Being late for class

Up until about the age of 10 children do not understand time; consequently, they have problems planning, using their time wisely, and being on time. Older children who have a habit of being late for class, however, may be trying to get even with adults, challenge adult authority, avoid an unpleasant situation, or they may come from a family which doesn’t value time.

o Teach children concepts of time such as minutes and hours, days in the week, months and seasons in the year, and the meaning of words like yesterday, today, and tomorrow.

o Help children learn organizational skills like planning their day, estimating how much time particular activities take, figuring out what time they need to wake up so they’ll be at school on time, how much extra time they should leave in case something unexpected comes up. This gives children a clearer picture of how much time various activities take.

o Discuss with children how being on time is a sign of respect and consideration for other people’s feelings and time. Being late not only makes them look bad, but it also inconveniences other people.

o Give the whole class a reward if everyone is on time. Children who are late will have a roomful of angry faces to contend with when they arrive.

o Carry on your lesson and let late children face the natural consequence of not knowing what to do for half-an-hour, and having to catch up in their spare time.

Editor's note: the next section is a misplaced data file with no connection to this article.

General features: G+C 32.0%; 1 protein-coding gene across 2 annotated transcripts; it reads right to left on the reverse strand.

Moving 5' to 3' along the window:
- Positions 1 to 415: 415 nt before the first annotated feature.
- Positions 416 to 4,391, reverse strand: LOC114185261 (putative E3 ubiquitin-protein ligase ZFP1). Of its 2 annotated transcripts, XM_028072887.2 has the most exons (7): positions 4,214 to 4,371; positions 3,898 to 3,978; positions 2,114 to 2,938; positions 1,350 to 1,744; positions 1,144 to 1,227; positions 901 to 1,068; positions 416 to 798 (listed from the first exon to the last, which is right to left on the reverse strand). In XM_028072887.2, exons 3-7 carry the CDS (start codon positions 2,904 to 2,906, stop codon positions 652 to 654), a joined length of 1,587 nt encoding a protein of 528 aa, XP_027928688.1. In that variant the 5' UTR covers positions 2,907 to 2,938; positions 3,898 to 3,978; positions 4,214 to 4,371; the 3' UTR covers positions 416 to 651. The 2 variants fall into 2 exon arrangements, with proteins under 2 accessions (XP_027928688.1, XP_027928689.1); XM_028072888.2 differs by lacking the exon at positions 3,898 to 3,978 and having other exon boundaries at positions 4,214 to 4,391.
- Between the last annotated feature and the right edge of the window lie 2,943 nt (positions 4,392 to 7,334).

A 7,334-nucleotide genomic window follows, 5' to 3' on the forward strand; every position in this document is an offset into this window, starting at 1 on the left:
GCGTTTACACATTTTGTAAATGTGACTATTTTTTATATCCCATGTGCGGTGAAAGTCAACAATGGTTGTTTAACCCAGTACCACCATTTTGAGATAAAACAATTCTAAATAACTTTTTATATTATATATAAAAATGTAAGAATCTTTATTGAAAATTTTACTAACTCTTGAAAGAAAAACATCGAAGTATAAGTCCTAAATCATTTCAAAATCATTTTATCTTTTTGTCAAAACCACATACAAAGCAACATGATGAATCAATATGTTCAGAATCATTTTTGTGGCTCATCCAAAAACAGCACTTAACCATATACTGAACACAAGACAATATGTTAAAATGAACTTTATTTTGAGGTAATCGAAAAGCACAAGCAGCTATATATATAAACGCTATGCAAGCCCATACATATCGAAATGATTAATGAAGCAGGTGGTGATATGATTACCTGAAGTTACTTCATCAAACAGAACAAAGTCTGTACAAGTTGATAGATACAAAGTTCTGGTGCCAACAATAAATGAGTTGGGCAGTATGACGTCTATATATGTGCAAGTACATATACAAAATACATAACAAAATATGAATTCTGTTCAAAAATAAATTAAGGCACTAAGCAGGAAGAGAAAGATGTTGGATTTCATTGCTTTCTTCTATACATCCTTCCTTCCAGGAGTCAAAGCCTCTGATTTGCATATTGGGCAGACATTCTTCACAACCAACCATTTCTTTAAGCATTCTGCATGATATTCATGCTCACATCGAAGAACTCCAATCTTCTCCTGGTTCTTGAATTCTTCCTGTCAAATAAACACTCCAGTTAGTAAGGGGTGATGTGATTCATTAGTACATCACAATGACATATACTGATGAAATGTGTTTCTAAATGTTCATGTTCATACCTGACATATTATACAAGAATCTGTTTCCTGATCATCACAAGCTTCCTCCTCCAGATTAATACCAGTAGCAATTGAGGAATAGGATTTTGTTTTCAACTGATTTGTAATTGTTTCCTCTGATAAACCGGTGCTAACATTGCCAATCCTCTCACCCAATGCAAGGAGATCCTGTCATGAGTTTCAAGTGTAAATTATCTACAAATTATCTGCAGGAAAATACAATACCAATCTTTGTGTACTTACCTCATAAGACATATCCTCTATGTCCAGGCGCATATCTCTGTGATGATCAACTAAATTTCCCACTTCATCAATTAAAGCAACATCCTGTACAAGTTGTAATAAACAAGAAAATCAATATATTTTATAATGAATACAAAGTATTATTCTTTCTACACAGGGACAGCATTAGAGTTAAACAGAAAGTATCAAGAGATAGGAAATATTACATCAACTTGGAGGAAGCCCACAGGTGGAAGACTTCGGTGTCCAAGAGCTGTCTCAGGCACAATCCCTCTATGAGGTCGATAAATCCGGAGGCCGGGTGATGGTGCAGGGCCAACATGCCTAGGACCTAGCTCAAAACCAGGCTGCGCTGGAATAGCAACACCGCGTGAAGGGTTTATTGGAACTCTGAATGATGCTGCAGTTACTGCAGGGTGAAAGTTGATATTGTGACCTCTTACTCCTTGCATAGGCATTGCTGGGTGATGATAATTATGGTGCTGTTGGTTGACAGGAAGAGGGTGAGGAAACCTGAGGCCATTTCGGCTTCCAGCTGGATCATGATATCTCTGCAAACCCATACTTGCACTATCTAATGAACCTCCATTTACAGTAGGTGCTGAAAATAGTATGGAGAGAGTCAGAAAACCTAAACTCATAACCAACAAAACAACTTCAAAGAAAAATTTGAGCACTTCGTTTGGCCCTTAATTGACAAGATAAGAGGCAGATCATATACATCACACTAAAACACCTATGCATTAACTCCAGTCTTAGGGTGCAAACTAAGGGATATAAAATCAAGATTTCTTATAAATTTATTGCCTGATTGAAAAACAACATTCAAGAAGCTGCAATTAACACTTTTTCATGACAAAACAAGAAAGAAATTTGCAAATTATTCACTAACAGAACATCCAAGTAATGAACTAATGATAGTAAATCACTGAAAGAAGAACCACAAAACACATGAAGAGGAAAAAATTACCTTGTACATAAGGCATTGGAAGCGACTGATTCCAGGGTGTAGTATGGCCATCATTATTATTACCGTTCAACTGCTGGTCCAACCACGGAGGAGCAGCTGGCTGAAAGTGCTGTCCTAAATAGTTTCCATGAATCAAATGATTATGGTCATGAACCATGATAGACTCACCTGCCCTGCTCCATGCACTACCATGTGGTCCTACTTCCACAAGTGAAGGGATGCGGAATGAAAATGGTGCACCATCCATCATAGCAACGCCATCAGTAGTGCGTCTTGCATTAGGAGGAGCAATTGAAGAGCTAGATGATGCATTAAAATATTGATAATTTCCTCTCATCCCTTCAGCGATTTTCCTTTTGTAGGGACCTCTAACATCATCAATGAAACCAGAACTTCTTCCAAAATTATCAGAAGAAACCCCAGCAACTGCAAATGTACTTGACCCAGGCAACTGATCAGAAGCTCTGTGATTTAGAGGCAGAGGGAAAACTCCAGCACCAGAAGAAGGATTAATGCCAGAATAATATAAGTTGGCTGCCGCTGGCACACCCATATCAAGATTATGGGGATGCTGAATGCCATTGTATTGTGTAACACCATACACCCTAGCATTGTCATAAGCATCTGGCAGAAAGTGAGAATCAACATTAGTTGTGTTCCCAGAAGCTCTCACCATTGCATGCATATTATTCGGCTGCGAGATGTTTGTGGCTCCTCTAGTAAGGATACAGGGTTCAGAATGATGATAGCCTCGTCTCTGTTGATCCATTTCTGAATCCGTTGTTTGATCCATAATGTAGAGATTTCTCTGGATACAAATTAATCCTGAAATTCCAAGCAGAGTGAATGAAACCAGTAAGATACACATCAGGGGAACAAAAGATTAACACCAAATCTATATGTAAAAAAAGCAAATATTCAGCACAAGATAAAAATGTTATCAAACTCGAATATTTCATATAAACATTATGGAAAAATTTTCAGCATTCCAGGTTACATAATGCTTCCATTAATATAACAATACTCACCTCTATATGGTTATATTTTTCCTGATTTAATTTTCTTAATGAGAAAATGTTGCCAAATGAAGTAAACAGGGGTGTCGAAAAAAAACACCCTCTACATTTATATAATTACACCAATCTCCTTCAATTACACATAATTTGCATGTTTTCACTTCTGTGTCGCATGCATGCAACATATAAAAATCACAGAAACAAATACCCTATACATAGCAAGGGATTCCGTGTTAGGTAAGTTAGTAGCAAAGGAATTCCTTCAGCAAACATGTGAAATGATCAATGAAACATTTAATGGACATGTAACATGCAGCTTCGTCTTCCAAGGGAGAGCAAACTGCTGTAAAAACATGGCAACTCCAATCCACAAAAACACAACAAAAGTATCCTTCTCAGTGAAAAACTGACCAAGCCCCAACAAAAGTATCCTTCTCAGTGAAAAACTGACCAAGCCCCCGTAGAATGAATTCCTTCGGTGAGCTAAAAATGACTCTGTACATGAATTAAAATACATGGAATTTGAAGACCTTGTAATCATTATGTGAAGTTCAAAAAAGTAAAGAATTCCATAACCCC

o Every so often have a special class surprise first thing in the morning.

o Role-play with children what happens to them if they’re late for important people like friends, church, parents, and doctors. Discuss how these people will feel and how the children would feel if they were left waiting.

o Tape drawings on children’s desks of how their watch-faces look when they’re on time for class. If children are sitting in their desk at the exact time the drawing shows, they earn a reward.

o Count the number of minutes children are late and have them give you back those minutes after school.

o Make late students your helping hands, assign them duties which have to be done before class starts–setting up a science experiment or film projector, for instance.

o Ask your class to recommend a consequence for being late. Usually their ideas are harsher than the ones you come up with, which may motivate children who are late to be on time.

o Invite children who don’t want to come in from recess to stay out and play until they’re ready to come in. Being the only one left on the playground is not much fun.